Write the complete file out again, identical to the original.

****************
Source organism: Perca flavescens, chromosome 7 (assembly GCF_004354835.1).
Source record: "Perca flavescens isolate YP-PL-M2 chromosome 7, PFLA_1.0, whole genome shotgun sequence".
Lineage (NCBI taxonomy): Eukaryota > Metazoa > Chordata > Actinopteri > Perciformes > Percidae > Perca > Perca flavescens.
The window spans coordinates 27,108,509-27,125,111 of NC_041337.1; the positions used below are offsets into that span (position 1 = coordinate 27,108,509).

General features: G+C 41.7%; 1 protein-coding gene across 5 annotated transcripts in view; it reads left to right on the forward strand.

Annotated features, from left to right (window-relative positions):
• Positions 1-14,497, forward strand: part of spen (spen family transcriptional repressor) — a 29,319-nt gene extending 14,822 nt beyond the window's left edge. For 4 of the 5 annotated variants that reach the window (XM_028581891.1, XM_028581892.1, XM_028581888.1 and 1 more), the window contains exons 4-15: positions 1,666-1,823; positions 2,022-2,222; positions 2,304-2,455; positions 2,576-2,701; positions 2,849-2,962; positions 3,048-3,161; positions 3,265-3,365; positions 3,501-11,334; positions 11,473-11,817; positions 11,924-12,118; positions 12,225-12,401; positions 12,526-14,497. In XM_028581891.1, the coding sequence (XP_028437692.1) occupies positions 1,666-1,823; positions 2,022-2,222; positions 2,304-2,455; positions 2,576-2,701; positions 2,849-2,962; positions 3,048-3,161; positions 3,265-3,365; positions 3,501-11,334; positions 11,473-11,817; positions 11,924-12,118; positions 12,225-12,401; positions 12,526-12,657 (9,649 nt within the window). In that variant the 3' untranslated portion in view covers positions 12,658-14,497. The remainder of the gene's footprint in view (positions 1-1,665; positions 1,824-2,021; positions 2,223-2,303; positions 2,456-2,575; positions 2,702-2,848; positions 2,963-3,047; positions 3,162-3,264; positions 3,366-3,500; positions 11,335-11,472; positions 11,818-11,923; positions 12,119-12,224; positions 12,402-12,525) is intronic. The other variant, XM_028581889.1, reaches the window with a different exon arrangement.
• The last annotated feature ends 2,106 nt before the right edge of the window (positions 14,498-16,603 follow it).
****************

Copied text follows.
Source organism: Perca flavescens, chromosome 7 (assembly GCF_004354835.1).
Source record: "Perca flavescens isolate YP-PL-M2 chromosome 7, PFLA_1.0, whole genome shotgun sequence".
Lineage (NCBI taxonomy): Eukaryota > Metazoa > Chordata > Actinopteri > Perciformes > Percidae > Perca > Perca flavescens.
The window spans coordinates 27,108,509-27,125,111 of NC_041337.1; the positions used below are offsets into that span (position 1 = coordinate 27,108,509).

General features: G+C 41.7%; 1 protein-coding gene across 5 annotated transcripts in view; it reads left to right on the forward strand.

Annotated features, from left to right (window-relative positions):
• Positions 1-14,497, forward strand: part of spen (spen family transcriptional repressor) — a 29,319-nt gene extending 14,822 nt beyond the window's left edge. For 4 of the 5 annotated variants that reach the window (XM_028581891.1, XM_028581892.1, XM_028581888.1 and 1 more), the window contains exons 4-15: positions 1,666-1,823; positions 2,022-2,222; positions 2,304-2,455; positions 2,576-2,701; positions 2,849-2,962; positions 3,048-3,161; positions 3,265-3,365; positions 3,501-11,334; positions 11,473-11,817; positions 11,924-12,118; positions 12,225-12,401; positions 12,526-14,497. In XM_028581891.1, the coding sequence (XP_028437692.1) occupies positions 1,666-1,823; positions 2,022-2,222; positions 2,304-2,455; positions 2,576-2,701; positions 2,849-2,962; positions 3,048-3,161; positions 3,265-3,365; positions 3,501-11,334; positions 11,473-11,817; positions 11,924-12,118; positions 12,225-12,401; positions 12,526-12,657 (9,649 nt within the window). In that variant the 3' untranslated portion in view covers positions 12,658-14,497. The remainder of the gene's footprint in view (positions 1-1,665; positions 1,824-2,021; positions 2,223-2,303; positions 2,456-2,575; positions 2,702-2,848; positions 2,963-3,047; positions 3,162-3,264; positions 3,366-3,500; positions 11,335-11,472; positions 11,818-11,923; positions 12,119-12,224; positions 12,402-12,525) is intronic. The other variant, XM_028581889.1, reaches the window with a different exon arrangement.
• The last annotated feature ends 2,106 nt before the right edge of the window (positions 14,498-16,603 follow it).